Immigration reform lurched awkwardly forward, and then backward, and then forward in Washington this week after the White House accidentally leaked a version of its immigration plan on Saturday and Sen. Marco Rubio hollered in true partisan form that the proposal, though remarkably similar to his own, would be “dead on arrival.” Then, yesterday, Rep. Bob Goodlatte, the Republican who runs the all-important House Judiciary Committee, said he won’t support a reform bill if it includes eventual citizenship for undocumented immigrants. Democrats have drawn the line in the sand on the need for a path to citizenship, and Goodlatte’s decision to position himself on the other side of that line could spell the death of reform.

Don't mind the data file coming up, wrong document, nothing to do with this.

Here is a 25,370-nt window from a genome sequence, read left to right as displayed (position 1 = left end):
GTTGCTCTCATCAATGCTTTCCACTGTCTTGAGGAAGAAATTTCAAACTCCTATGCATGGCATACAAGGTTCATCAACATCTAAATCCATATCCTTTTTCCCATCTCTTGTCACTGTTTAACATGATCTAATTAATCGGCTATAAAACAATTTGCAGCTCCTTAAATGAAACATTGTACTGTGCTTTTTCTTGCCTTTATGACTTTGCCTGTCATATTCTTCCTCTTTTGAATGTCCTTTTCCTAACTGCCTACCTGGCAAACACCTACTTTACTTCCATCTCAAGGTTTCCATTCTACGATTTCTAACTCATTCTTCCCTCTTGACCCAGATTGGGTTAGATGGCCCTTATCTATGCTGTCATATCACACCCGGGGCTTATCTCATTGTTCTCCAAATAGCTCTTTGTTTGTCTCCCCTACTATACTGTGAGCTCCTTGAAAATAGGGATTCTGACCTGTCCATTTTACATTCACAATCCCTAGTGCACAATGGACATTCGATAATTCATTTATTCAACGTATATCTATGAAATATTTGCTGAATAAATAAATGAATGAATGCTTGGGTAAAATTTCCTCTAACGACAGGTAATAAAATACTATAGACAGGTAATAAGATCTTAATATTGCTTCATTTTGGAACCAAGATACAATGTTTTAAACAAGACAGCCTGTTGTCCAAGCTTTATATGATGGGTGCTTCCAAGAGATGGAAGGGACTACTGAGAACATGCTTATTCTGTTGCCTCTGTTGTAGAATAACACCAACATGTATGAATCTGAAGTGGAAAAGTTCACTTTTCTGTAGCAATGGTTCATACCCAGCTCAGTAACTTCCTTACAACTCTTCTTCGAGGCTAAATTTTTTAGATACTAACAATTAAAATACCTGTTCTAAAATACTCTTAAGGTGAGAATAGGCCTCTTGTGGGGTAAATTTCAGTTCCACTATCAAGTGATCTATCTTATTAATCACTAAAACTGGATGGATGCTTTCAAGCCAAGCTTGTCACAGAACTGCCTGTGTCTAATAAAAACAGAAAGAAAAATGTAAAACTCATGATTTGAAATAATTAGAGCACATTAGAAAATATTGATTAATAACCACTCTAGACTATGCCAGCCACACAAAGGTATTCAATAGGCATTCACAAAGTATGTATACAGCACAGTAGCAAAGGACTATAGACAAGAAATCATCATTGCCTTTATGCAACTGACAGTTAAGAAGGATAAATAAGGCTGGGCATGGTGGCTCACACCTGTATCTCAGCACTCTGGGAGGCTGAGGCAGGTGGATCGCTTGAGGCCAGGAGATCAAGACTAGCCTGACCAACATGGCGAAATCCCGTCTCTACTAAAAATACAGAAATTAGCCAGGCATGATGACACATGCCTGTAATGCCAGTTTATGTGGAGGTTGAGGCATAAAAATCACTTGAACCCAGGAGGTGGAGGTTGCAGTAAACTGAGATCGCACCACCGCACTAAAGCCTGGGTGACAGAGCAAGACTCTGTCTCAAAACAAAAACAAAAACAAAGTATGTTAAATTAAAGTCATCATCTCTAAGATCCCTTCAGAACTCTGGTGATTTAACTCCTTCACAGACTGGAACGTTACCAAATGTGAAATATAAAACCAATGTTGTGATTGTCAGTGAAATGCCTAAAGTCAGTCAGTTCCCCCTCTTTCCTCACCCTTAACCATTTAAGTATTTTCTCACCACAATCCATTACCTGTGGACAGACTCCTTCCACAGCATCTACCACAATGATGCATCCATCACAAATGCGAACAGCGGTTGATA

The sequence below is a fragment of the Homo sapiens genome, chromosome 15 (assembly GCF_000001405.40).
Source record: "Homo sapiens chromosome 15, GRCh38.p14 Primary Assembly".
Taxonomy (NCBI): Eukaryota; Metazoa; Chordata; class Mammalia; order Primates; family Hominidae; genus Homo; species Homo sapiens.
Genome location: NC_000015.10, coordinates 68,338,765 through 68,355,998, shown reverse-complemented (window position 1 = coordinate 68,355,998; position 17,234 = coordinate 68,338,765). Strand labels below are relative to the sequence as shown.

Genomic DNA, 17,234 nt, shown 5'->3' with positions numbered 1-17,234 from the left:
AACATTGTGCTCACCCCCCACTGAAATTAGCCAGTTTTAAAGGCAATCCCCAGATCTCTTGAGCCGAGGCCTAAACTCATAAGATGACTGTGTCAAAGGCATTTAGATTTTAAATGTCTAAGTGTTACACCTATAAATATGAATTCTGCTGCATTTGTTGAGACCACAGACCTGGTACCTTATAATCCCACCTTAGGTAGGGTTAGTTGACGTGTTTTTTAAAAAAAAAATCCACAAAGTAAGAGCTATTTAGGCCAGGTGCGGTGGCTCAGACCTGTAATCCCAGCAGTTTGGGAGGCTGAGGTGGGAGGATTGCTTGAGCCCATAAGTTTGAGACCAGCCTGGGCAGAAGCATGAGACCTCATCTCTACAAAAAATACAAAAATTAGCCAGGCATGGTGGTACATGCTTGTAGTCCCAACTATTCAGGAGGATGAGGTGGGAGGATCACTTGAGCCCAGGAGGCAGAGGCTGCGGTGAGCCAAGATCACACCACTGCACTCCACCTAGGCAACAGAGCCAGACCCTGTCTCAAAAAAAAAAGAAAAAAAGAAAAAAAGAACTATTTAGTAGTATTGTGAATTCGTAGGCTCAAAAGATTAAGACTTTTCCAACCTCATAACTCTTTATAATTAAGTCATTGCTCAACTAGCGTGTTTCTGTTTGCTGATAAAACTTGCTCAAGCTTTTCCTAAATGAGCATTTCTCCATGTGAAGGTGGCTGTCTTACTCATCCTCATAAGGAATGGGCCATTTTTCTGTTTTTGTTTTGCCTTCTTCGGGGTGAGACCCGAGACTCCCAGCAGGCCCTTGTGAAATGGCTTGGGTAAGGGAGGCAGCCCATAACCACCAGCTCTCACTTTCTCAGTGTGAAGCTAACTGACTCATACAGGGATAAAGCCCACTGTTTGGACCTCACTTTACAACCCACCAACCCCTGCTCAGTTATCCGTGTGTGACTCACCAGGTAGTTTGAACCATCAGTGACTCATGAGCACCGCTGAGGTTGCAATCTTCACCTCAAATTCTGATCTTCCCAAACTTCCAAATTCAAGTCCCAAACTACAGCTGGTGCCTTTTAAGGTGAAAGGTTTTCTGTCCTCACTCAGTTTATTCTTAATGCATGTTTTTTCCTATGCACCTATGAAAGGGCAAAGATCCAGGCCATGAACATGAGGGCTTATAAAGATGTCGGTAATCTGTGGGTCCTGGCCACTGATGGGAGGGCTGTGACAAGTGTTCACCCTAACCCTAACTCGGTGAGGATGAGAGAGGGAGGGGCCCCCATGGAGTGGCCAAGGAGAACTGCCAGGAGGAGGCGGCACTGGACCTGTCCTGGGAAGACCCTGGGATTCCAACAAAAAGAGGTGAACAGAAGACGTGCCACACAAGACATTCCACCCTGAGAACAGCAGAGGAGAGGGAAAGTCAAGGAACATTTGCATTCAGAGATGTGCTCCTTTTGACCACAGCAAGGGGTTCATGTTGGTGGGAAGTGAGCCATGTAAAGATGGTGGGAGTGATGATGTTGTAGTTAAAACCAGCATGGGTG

This sort of back and forth is likely to continue until one side budges or reform deliberations fall flat. But while Washington plays politics with people’s lives, the federal immigration enforcement apparatus appears to have declared war. This week saw a rush of news about the improprieties of federal immigration authorities, the true nature of immigration enforcement and what those who profit from deportation are thinking and doing. Here’s a rundown of the five most ridiculous, enraging, hypocritical things we learned about immigration enforcement in the last week.